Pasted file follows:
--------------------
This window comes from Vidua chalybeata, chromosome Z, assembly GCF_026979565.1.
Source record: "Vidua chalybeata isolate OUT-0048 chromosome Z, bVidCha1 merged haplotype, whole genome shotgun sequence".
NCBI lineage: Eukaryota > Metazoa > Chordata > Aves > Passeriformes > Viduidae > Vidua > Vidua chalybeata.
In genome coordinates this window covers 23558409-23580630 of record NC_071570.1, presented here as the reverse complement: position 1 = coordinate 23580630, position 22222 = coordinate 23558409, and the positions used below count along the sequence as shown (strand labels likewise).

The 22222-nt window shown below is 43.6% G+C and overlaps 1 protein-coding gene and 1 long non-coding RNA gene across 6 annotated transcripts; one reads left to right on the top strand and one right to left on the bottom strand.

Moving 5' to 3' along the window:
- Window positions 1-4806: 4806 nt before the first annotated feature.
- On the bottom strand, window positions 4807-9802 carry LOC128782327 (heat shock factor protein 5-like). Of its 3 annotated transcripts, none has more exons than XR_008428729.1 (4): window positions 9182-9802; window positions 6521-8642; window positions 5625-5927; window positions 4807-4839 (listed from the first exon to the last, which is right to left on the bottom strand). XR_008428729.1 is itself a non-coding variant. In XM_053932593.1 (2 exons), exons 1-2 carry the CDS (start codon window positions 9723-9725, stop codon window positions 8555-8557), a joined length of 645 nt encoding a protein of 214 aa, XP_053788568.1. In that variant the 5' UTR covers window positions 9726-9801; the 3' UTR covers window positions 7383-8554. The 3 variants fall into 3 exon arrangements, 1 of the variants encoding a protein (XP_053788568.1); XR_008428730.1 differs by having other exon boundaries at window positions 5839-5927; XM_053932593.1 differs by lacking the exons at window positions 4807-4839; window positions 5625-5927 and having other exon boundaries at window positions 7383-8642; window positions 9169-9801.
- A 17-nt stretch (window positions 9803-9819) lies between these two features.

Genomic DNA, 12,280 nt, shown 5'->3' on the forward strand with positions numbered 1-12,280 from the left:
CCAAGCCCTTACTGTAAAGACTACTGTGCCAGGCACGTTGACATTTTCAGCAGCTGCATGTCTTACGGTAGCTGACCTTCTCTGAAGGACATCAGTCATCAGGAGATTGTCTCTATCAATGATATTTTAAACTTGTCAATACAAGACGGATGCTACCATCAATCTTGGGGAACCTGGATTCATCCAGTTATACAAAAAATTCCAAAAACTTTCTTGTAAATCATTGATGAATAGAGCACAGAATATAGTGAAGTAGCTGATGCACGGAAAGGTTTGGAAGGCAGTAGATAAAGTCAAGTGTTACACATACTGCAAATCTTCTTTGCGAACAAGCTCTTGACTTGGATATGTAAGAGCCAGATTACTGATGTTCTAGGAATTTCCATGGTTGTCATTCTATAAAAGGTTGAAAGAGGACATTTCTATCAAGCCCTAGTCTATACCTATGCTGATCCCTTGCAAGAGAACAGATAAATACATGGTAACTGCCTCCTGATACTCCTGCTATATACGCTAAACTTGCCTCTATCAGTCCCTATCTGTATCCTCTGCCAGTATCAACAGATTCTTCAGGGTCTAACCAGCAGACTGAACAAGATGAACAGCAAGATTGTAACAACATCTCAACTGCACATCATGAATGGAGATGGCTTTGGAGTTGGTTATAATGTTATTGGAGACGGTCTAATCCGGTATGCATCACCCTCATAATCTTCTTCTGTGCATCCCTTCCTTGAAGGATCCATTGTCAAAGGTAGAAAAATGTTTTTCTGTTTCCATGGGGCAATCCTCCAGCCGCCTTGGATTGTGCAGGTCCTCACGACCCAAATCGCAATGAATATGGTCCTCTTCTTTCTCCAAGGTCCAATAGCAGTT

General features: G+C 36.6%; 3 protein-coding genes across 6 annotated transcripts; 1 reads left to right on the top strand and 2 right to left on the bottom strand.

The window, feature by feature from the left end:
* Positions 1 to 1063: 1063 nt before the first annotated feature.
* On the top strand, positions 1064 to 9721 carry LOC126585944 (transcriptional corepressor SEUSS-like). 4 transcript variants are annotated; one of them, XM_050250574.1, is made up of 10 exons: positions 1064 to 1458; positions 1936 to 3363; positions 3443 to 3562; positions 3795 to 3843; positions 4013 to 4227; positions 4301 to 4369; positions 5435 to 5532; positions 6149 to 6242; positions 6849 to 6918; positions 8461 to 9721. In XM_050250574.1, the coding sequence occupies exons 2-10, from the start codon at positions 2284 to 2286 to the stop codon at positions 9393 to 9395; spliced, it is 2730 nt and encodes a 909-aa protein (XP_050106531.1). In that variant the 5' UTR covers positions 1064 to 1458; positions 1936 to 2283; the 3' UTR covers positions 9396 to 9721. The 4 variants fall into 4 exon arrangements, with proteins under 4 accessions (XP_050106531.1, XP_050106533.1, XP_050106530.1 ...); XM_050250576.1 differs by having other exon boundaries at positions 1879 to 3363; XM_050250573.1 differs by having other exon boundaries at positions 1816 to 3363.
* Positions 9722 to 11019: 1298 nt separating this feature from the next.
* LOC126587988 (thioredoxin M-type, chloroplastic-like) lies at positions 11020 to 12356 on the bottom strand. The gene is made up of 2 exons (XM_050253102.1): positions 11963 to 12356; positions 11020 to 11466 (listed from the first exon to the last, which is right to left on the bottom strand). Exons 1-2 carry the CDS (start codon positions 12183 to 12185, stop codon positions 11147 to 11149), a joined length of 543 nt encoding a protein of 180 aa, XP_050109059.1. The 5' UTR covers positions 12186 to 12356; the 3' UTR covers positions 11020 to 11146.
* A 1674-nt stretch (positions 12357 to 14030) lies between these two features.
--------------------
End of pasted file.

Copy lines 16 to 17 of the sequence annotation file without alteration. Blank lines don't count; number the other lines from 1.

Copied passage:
* Positions 9722 to 11019: 1298 nt separating this feature from the next.
* LOC126587988 (thioredoxin M-type, chloroplastic-like) lies at positions 11020 to 12356 on the bottom strand. The gene is made up of 2 exons (XM_050253102.1): positions 11963 to 12356; positions 11020 to 11466 (listed from the first exon to the last, which is right to left on the bottom strand). Exons 1-2 carry the CDS (start codon positions 12183 to 12185, stop codon positions 11147 to 11149), a joined length of 543 nt encoding a protein of 180 aa, XP_050109059.1. The 5' UTR covers positions 12186 to 12356; the 3' UTR covers positions 11020 to 11146.